Dispelling Popular Crowdfunding Myths

I’ve seen what works with crowdfunding, and what doesn’t.

I’ve also seen crowdfunding myths pop up time and again; things that don’t seem to go away. They’re things which seem reasonable enough, but are counter-intuitive to successful crowdfunding. Today, I’m going to let you in on those myths, AND give you alternatives that will help you reach your target.

It’s CROWDFUNDING WEEK at Film Sprites PR!

This week on the blog and on our social media we’ll be looking at various aspects of crowdfunding; from planning to some of the unusual things that may crop up in your campaign. If you’re not following Sprites on Facebook, Twitter or Instagram, make sure you follow so you don’t miss a second. PLUS- there’s going to be some great FREEBIES headed your way too!

Handy Crowdfunding Resources for Indie Filmmakers

I can say with complete sincerity that it’s been a complete blast bringing you our Crowdfunding for Filmmakers month! There’s been lots of great feedback and it’s been thoroughly enjoyable to bring to you hints, tips and advice on crowdfunding of your indie film or webseries. There have been people who have said: “well, what about my (insert non-film project here)?” No problem! All of the hints and tips we’ve provided here are easily adaptable to any campaign for any project- the reason for a filmmaking focus is, well, we work with filmmakers!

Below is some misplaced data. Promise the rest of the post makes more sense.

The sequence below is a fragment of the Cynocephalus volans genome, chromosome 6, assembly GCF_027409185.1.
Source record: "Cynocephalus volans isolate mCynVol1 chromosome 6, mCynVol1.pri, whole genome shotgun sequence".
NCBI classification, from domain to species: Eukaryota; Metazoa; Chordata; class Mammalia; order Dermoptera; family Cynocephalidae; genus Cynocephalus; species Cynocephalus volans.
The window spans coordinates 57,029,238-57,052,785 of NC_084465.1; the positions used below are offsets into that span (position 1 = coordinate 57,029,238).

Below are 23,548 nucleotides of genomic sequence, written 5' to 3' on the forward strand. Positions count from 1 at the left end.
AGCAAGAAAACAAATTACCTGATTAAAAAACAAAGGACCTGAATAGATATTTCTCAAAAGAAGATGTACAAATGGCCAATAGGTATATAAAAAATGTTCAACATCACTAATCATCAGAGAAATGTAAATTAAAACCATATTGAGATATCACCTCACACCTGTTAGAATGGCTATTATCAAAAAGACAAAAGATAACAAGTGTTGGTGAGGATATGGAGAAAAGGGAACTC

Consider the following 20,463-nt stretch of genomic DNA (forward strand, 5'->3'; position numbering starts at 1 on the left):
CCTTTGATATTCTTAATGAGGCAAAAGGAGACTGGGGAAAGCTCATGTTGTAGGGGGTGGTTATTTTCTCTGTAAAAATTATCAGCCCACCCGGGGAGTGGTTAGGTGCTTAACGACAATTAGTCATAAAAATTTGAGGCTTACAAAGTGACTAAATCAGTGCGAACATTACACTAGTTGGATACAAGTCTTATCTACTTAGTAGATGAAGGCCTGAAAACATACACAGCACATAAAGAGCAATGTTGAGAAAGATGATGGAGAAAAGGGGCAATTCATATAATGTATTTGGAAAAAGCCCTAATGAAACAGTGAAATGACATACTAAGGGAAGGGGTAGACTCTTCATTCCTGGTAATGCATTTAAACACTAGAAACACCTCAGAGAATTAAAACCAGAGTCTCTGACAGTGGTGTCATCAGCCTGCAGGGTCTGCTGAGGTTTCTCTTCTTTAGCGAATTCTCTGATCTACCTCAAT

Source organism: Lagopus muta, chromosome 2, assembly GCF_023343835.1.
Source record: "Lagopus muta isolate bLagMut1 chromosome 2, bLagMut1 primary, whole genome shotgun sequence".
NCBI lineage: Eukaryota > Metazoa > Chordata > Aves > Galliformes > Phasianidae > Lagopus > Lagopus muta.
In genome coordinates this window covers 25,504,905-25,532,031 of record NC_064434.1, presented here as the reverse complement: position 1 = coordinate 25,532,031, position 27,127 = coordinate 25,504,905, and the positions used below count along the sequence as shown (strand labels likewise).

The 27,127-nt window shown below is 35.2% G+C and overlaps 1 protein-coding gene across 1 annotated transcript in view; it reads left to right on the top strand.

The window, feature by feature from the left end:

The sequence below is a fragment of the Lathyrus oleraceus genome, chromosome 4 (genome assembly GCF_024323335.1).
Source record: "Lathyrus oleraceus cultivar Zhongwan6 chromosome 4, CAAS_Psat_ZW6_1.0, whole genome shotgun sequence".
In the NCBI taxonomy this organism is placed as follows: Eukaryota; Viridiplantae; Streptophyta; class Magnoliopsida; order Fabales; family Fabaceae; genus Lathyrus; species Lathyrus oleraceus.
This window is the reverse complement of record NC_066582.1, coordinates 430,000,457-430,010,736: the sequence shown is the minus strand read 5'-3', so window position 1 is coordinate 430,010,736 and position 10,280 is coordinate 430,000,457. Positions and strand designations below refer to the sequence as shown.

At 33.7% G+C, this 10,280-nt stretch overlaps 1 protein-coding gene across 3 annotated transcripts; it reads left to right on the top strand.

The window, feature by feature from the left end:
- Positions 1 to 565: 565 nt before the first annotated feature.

This post is going to be a little different from the previous crowdfunding posts, because I wanted to bring you a really useful toolbox of resources that can assist you with your crowdfunding, regardless of budget or size of project. Some of these resources are ones I personally use for the work we do at Film Sprites PR, some are really handy resources that will inspire and add to your crowdfunding resource and knowledge base. Plus, we’ve got a little freebie we’ve been hinting about via our social media as well! So, here’s some resources I hope you’ll find genuinely useful.

What Part Should Publicity Play In Your Crowdfunding Campaign?